Royal Commission To Do List

Ruth ECM, Newsletter


On the 12th February 2013 Rebecca Grant, Executive Director of iCourts, Solicitor and Legal Records Management Expert, presented on the Royal Commission into Child Abuse.  Rebecca has worked on many Royal Commissions both within Australia and overseas.  She has guided many agencies through the discovery and production of requests.  Rebecca presented at the request of the Keeper of Public Records Victoria, Justine Hazelwood, who has recently sent out letters to all agencies instructing them that while records may have reached expiry date according to the General Disposal Authority for Local Government no agency may destroy those records. To do so will breach the Crimes Act 1958 (Vic) which imposes heavy penalties including jail, note the cases of McCabe and the British Tobacco Company.  Their examples are now enshrined in law.

Rebecca urged agencies to be discovery prepared.  It is important to:-

1.    Assess and mitigate risk

2.    Prepare to respond

3.    Produce material as requested, when requested

Terms of Reference

Within the Letters Paton is The Terms of Reference for the Royal Commission and some detail on the Scope of Enquiry. The timeframes are listed also for the Royal Commission.  Their initial enquiry must be completed by or before 30 June 2014, while recommended actions must be in by 31 December 2015.

Day one of the Hearing will have applications by parties being heard.  Once this commences Rebecca warned that requests for records can come often and early.  Councils may hold much of the material within their children’s records, youth and early adult client records, aged and disable client records.  These could relate to programs, financial records, client records but are not limited to these.  They are however a starting point for agencies to get their house in order. The Commission will be looking at our record keeping history and how we keep records now and for the future.  Do we have our houses in order?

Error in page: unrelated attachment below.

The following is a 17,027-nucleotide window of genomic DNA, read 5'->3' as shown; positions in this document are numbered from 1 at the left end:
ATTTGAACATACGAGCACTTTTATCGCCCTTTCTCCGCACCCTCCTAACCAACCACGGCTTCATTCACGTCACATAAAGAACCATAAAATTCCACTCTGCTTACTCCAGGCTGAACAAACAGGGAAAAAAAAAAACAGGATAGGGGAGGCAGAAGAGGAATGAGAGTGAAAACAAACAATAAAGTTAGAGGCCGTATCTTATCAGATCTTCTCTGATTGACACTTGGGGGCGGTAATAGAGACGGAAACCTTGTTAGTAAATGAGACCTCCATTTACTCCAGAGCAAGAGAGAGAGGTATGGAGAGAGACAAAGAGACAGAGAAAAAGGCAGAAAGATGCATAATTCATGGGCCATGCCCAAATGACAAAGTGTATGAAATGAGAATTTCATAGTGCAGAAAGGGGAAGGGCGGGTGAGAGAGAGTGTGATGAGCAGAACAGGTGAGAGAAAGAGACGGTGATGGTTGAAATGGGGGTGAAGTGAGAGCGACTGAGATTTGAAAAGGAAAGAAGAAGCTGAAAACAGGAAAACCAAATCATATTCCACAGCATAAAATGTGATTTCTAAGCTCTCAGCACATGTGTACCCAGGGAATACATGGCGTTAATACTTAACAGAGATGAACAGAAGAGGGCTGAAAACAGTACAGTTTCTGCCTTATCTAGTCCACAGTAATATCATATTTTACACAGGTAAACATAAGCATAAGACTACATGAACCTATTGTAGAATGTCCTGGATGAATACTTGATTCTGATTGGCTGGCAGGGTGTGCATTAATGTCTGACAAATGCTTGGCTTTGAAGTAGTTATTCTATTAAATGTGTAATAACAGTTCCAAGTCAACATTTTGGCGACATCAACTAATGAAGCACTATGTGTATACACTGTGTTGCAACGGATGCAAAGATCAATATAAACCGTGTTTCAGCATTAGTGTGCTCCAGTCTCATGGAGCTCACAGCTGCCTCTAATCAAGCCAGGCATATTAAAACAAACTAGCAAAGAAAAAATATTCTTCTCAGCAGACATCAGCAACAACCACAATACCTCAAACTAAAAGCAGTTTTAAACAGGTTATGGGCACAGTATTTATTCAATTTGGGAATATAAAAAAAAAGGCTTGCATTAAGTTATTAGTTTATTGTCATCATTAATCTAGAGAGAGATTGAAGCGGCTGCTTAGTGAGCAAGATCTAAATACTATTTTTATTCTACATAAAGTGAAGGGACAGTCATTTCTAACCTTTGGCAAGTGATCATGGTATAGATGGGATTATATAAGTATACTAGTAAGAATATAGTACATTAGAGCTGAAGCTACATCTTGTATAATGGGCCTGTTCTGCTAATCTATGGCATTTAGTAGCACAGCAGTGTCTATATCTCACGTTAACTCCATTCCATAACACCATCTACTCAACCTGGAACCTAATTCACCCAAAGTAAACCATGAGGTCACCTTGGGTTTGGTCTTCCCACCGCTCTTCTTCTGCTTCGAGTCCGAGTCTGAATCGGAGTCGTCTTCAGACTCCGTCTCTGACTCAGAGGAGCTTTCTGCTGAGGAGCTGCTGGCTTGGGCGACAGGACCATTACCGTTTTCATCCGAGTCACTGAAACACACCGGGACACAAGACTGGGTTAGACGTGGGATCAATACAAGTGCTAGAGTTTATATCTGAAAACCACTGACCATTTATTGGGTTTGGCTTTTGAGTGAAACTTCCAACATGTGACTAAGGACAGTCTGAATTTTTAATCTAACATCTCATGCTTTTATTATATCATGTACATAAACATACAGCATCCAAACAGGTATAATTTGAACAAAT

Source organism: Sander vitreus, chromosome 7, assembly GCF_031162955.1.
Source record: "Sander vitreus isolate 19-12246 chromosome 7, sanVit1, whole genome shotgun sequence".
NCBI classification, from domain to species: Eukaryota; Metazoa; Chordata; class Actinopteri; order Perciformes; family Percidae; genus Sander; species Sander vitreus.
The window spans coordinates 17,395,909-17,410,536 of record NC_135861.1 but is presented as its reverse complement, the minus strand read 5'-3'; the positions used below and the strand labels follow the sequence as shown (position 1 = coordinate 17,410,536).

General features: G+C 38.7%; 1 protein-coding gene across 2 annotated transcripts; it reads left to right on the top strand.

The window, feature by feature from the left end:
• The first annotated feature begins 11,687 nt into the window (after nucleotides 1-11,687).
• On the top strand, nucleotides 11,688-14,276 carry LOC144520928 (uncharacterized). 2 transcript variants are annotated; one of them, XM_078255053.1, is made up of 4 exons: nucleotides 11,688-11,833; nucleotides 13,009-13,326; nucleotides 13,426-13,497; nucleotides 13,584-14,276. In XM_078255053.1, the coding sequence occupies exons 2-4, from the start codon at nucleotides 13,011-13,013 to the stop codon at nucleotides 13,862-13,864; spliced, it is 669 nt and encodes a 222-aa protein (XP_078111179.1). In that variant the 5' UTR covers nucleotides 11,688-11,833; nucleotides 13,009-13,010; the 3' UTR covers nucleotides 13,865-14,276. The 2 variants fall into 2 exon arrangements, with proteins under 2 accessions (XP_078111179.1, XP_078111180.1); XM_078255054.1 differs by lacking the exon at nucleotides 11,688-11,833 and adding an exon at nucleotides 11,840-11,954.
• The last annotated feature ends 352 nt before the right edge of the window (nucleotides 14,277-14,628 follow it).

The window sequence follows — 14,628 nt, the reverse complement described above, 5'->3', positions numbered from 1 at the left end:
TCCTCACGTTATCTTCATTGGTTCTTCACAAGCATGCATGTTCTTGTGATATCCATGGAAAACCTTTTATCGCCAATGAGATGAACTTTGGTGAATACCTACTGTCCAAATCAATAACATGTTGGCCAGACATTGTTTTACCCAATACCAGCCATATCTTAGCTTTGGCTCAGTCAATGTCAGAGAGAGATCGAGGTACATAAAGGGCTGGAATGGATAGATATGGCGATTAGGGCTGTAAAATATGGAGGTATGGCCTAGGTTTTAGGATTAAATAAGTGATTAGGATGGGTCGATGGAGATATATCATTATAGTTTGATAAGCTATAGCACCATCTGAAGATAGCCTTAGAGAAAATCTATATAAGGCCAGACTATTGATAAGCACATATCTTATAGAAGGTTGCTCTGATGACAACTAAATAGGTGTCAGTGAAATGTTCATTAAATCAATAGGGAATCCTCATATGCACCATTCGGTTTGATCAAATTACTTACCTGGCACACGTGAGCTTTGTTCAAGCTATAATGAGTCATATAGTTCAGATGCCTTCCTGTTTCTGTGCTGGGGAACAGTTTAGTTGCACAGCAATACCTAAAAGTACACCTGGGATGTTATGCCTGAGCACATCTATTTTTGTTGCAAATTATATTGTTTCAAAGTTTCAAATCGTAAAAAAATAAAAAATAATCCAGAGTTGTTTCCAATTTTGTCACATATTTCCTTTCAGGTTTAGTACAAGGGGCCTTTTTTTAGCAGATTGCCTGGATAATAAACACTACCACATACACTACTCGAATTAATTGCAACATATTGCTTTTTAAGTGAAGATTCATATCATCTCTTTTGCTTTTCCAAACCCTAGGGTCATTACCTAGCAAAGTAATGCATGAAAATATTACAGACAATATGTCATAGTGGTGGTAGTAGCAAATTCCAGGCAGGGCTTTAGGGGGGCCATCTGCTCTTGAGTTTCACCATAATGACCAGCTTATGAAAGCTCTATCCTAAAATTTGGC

Requests from the Royal Commission may come in the form of summons.  These are generally tagged with short time frames as the parties need opportunity to review and analyse records received.  Hard copy records may be required to be digitised.  It is unlikely that they will want ‘truckloads’ of paper.

Agencies cannot delete documents reasonably likely to be used in inquiry.  These must be preserved in accordance with the Crimes Act 1958 s254.

Note that documents are not just hard copy but can be systems, software, hard drives, network drives, film, photos, audio and video tape, CDs, any portable devices, etc.  This spells a big job ahead of us to ensure we meet the requirements of the Royal Commission, the communication from the Keeper of Public Records and the Crimes Act 1958 dictates.

As Rebecca stated, If we FAIL TO PLAN We PLAN TO FAIL.

Preparation Actions Required for the Royal Commission

Things to consider in preparation is:-

  1. Know your organisational structure over the time frames.  This is a key map for finding targeted information when the Commission issues a request.
  2. Do you have an Evidence Protection Register?  If so get this on it!  If not, all agencies have Risk Registers.  Get this on it!


Next action your To Do List using the PROS 10/10 Records and Risk Management page 42 – 49 to conduct your records risk management assessment.:

  1. Review the Royal Commission Terms of Reference – be familiar with its message and how it relates to your organisation
  2. Convey the DO NOT DESTROY MESSAGE to all staff, contractors and external partners who may hold records
  3. Setup a Taskforce (Records, IT, Risk Management, Communications, Children and Family Services, Youth, Aged & Disability Services, Finance). These are your action owners and advisors
  4. Involve legal advisors where needed
  5. Convey the DO NOT DESTROY MESSAGE to all staff, contractors and external partners who may hold records
  6. Identify specific areas where you may have holdings – use PRO 10/10
  7. Convey the DO NOT DESTROY MESSAGE to all staff, contractors and external partners who may hold records
  8. Check Archival Material – Is it indexed? How detailed is it indexed? Use PRO 10/10
  9. Know the location of critical records Use PRO 10/10
  10. Will they need to be digitised or are they already digitised?  Use PRO 10/10
  11. Preserve the records and ensure accessibility  Use PRO 10/10
  12. Convey the DO NOT DESTROY MESSAGE to all staff, contractors and external partners who may hold records


Be aware that access to these records does not finish with the Commission findings or recommendations.  Those affected are seeking records that link them to their families, or support their claims as far back as the 1940s.  These records might be rate records, records of services delivered, program records, financial records, client records, immunisation records, youth records, aged and disability records.  We will get a comprehensive list published as we have a clearer indication from the Commission.  In the meantime, there is action to be done.